Course ObjectiveThis course provides students with an introduction into international
criminal law, i.e. the law of supranational courts such as the
International Criminal Court (ICC), and the ad hoc Tribunals for the
former Yugoslavia and Rwanda. The course addresses both the core
substantive and the procedural aspects of international criminal law. At
the end of the course, students will have learnt about legal issues that
lie at the heart of the international criminal justice system. They will
also have insights into the (practical) challenges faced by
international criminal courts and will be able to critically assess the
ways in which the courts have approached these challenges, as well as
develop the ability to apply concepts of international criminal law in
practice. Moreover, by using comparative approach, this course also
provides students with a better understanding of their own national
criminal justice system.
Course ContentThe topics that will be covered in this course include:
1. History of international criminal justice;
2. Institutional structure of the ad hoc Tribunals for the former
Yugoslavia (ICTY) and Rwanda (ICTR), the International Criminal Court
(ICC), and the "mixed Tribunals";
3. Sources of international criminal law;
4. Substantive law: elements of crimes, criminal responsibility of
(military and civilian) superiors, grounds for excluding liability;
5. International criminal procedure: phases of international criminal
procedure, evidentiary rules, fact-finding impediments, fair trial
6. Prosecution of international crimes before national courts;
7. Concurrence of jurisdiction between states and international criminal
courts and tribunals (primacy versus complementarity);
8. Victims in international criminal procedure.
During the tutorials, students will also be taught how to apply the
legal concepts discussed in the preceding lectures to complex factual
circumstances of (fictional) cases. They would thus learn to view the
law from the perspective of judges, prosecutors and defense lawyers, and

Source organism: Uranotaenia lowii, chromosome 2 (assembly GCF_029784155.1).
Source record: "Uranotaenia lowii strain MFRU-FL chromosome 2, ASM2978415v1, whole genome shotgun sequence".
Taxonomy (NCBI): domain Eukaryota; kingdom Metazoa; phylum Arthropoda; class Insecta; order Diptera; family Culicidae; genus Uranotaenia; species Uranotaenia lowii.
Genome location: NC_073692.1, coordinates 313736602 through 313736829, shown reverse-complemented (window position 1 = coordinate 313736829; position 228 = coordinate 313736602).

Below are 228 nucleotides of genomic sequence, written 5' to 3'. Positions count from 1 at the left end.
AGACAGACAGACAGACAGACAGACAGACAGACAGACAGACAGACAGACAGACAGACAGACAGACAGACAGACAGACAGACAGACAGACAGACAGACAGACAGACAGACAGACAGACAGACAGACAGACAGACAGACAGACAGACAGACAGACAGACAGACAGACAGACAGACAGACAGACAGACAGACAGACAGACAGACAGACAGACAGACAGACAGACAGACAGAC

develop their legal reasoning skills.
Teaching MethodsThis course consists of lectures, interactive tutorials, and e-lectures.
Students are expected to participate actively in the discussions during
the classes and to think critically about the challenges that
international criminal justice faces. The e-lectures provide basic
information about a number of core legal issues (e.g. jurisdiction) that
students should be familiar with before attending the classes.
Method of AssessmentWritten exam and interim assignments
LiteratureD. Guilfoyle, International Criminal Law (Oxford University Press,
2016). The course guide will list additional reading material that is
available through online databases.
Target AudienceApart from regular students, the course is also available for:
Students from other universities/faculties;
Contractor (students who pay for one course).
Courses from a master at the faculty can only be taken as a secondary
course if you have a diploma that gives access to the relevant master/
specialization and if you are enrolled in a master.
|Language of Tuition||English|
|Faculty||Faculty of Law|
|Course Coordinator||dr. L.D. Yanev|
|Examiner||dr. L.D. Yanev|
mr. L.A.M. Karels
M. Cupido LLM
dr. L.D. Yanev
You need to register for this course yourself
|Teaching Methods||Lecture, Study Group|
This course is also available as: